Big Changes Coming To Front Street: Cherry Republic To Take Over Arcade Building
By Beth Milligan | March 15, 2022
Big changes are coming to Front Street in downtown Traverse City, with Cherry Republic planning to vacate its nearly 10,000-square-foot space next year and renovate and move into the Arcade building on the same block. The move will allow Cherry Republic owners to co-own instead of lease their building, put a sprawling prime retail space on Front Street on the market, and require most of the current Arcade tenants to find new homes by September – with several already securing or eyeing new locations.
Under the deal, current Arcade building owner Terry Beia will retain 50 percent ownership of the building under his Traverse City Development LLC, while Cherry Republic owner Bob Sutherland will own 42.5 percent and Cherry Republic CEO Todd Ciolek will own 7.5 percent. “At the time we moved into the Whiting (building), the owners were interested in selling, but as the years have gone by and as we have fixed it up, they have decided to keep it,” Sutherland says of Cherry Republic’s current space. “We are proud of the investments we've made as a tenant. And proud to leave the owners in a good position with plenty of time to fill this valuable space.”
Cherry Republic will fully renovate the Arcade space, then sign a long-term triple-net lease for approximately 14,000 of the 16,000 square feet in the building, according to Beia. The company is targeting a spring 2023 move into the new space. A new real estate listing for the current Cherry Republic space notes the company's lease expires in March 2023, with owners seeking a tenant after that point for “perhaps the strongest retail location throughout northern Michigan.” The space includes nearly 10,000 square feet on the main floor plus a full basement and is listed at $20,798 per month. The listing says a single tenant is preferred, but the landlord “will entertain subdividing the space for smaller users.”
Sutherland says Cherry Republic is “excited to have a permanent space in Traverse City,” something he says the company has been working on for nearly two decades. “We are excited to be able to fully express our brand in a permanent space, and where our investment turns into equity, as we have done in Glen Arbor,” he says. “Our goal has always been to wrap our cherries in the essence of northern Michigan. To capture the farmers, the history, the nature of this exceptional region. To put cherries in a cathedral. The Arcade is a terrific building to realize those goals.” Sutherland adds that Traverse City has become the “most important location” in the company’s portfolio, a flagship that “receives more traffic than any other storefront” and hosted the bulk of the company’s 430 employees over Christmas. “More and more of our main offices and key employees would like to work in Traverse City,” Sutherland says. “We have become networked into the TC workforce which, of course, is much larger than Glen Arbor's workforce.”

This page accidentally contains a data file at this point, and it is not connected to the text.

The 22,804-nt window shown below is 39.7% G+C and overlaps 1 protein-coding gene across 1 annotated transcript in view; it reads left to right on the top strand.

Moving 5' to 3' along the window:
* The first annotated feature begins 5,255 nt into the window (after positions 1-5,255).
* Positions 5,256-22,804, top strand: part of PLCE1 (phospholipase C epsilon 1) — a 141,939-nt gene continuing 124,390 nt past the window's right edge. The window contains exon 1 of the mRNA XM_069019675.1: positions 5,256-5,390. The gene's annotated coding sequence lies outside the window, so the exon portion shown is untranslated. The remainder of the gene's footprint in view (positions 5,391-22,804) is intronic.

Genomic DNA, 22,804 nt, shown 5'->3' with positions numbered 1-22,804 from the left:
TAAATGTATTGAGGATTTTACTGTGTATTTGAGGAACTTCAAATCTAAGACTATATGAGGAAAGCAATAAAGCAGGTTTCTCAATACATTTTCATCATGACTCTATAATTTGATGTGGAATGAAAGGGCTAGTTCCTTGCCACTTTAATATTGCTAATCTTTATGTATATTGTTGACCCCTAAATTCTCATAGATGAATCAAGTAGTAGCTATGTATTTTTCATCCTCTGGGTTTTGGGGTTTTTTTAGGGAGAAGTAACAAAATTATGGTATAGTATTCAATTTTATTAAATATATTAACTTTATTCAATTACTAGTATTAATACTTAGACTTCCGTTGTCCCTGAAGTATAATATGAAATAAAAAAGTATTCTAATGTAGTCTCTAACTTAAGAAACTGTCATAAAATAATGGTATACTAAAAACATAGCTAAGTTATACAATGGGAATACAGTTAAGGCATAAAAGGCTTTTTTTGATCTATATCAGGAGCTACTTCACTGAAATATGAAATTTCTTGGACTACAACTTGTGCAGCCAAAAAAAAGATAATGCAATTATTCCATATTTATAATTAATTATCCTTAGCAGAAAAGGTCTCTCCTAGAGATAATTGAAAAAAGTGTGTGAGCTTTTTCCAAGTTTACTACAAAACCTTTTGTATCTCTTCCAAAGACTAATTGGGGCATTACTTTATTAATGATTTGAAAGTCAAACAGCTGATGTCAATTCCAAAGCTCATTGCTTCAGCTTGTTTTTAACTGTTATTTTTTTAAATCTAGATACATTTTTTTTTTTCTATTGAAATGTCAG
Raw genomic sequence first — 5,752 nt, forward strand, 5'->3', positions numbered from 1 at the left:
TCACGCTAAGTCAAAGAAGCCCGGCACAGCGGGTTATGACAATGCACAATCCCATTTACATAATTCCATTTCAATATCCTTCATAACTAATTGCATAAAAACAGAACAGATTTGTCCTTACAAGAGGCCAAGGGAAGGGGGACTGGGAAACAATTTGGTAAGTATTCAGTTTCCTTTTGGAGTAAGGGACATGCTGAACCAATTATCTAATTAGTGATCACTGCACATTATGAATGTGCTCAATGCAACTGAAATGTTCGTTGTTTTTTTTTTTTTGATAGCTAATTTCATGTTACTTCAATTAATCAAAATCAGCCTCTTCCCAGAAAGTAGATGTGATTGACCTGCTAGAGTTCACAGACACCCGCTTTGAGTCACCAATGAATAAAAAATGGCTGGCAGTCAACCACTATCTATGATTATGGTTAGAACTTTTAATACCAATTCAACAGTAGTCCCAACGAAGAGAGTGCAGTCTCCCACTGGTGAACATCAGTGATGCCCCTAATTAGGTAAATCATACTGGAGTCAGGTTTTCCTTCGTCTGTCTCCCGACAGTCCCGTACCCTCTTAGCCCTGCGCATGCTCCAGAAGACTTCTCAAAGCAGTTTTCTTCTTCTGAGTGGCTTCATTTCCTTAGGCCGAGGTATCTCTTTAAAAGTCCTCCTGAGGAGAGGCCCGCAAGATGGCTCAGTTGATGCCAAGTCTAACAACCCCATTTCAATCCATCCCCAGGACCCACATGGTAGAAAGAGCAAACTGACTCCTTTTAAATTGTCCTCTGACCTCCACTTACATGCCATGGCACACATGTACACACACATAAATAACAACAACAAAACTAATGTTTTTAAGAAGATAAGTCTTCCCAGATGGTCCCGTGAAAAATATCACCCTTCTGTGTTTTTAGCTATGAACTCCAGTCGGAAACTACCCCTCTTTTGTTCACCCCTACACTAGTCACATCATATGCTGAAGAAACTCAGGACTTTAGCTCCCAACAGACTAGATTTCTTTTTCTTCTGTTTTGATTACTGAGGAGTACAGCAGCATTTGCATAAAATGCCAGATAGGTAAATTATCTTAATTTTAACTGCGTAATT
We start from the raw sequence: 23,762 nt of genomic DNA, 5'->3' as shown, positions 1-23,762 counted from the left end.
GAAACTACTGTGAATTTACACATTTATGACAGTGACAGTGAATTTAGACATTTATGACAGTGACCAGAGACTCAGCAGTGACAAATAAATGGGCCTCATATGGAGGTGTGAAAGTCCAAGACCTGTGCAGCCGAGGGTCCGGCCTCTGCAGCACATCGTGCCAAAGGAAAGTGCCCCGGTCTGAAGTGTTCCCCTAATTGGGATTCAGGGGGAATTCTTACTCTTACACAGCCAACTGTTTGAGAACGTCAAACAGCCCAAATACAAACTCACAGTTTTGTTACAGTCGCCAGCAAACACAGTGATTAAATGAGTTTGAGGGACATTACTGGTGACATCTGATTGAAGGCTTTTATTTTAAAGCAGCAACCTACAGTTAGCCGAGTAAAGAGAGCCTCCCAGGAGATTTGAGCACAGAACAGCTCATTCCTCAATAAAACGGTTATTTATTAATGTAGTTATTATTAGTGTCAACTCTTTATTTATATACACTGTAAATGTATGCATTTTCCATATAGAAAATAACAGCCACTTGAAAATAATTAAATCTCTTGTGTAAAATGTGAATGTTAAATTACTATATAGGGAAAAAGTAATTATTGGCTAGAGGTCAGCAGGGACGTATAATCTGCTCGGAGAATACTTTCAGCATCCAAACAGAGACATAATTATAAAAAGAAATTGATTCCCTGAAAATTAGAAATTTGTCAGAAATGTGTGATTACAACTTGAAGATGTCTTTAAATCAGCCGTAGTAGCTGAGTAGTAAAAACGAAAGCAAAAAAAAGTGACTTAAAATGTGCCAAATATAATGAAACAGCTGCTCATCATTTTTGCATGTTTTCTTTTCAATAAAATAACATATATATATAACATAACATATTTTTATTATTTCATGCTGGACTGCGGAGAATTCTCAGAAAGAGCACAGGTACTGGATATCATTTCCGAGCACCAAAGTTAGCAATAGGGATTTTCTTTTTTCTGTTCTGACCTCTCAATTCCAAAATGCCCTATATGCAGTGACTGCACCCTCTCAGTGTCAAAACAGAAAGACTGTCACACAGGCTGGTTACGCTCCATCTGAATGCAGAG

Beia says the decision to sell half the Arcade was “bittersweet” and “not taken lightly,” noting the building was the first downtown acquisition by his company in the 1990s (Traverse City Development now owns five buildings and two vacant lots in the downtown area). The building has served as an important “incubator for small retailers for the past 50-plus years,” Beia says. “Many well-known thriving businesses got their starts in the space. The building has provided an affordable option for mom-and-pop shop owners to test their models and get downtown exposure.”
So what will happen to those Arcade tenants now? Beia says The Flying Noodle has a lease with options through 2030 and will “remain in the current location.” The other tenants, however, are on month-to-month leases and have been given until September 7 to move out. “I wanted to give them another summer sales cycle before having to relocate,” Beia says. The tenant list includes Art & Soul Gallery, 2nd Level Goods, Studio Anatomy, Bayfront Scooters, Yellow Umbrella Vintage, and Black Candle Tattoo.